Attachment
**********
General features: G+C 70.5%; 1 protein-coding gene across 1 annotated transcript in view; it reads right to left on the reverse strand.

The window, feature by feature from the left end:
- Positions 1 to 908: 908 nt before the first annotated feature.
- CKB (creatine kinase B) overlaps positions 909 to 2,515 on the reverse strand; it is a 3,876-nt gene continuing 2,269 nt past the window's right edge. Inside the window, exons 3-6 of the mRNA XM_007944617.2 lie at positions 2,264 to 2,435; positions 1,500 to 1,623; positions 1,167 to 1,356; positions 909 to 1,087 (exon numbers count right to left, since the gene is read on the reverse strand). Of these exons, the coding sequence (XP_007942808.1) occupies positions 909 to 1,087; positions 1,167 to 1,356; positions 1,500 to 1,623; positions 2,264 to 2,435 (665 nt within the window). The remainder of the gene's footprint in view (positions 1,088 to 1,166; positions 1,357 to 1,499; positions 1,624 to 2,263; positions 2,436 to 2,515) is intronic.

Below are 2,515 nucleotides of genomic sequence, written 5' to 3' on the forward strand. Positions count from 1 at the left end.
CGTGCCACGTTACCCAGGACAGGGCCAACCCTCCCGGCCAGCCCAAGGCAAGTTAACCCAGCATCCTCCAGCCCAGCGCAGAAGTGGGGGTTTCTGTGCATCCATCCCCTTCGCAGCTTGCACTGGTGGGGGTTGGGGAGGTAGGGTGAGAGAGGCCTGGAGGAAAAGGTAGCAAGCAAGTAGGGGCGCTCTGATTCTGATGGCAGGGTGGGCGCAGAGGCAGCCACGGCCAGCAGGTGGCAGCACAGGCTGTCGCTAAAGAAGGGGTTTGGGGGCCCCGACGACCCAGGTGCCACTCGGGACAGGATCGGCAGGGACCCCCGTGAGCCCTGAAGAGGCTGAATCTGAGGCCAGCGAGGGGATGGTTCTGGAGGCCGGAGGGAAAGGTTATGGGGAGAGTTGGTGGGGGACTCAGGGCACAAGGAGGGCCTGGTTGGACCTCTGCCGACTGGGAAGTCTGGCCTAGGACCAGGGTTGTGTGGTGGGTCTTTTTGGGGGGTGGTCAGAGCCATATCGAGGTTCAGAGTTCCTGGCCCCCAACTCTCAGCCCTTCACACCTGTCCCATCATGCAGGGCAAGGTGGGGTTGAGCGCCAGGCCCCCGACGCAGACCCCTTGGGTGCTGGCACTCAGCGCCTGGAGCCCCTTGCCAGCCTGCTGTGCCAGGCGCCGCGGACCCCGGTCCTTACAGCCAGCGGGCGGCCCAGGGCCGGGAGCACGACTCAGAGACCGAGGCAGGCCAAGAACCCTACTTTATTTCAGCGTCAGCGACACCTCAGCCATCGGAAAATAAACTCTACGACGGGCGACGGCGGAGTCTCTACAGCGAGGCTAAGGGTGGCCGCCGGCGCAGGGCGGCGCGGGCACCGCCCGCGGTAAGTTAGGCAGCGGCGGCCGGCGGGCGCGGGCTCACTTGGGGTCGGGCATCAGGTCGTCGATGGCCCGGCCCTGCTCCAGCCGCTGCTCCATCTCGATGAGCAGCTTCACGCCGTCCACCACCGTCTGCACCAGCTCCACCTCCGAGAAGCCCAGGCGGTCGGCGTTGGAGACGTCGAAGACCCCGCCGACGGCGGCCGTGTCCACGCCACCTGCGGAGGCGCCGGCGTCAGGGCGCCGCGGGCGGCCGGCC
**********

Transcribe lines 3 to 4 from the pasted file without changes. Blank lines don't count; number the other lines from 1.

- Positions 1 to 908: 908 nt before the first annotated feature.
- CKB (creatine kinase B) overlaps positions 909 to 2,515 on the reverse strand; it is a 3,876-nt gene continuing 2,269 nt past the window's right edge. Inside the window, exons 3-6 of the mRNA XM_007944617.2 lie at positions 2,264 to 2,435; positions 1,500 to 1,623; positions 1,167 to 1,356; positions 909 to 1,087 (exon numbers count right to left, since the gene is read on the reverse strand). Of these exons, the coding sequence (XP_007942808.1) occupies positions 909 to 1,087; positions 1,167 to 1,356; positions 1,500 to 1,623; positions 2,264 to 2,435 (665 nt within the window). The remainder of the gene's footprint in view (positions 1,088 to 1,166; positions 1,357 to 1,499; positions 1,624 to 2,263; positions 2,436 to 2,515) is intronic.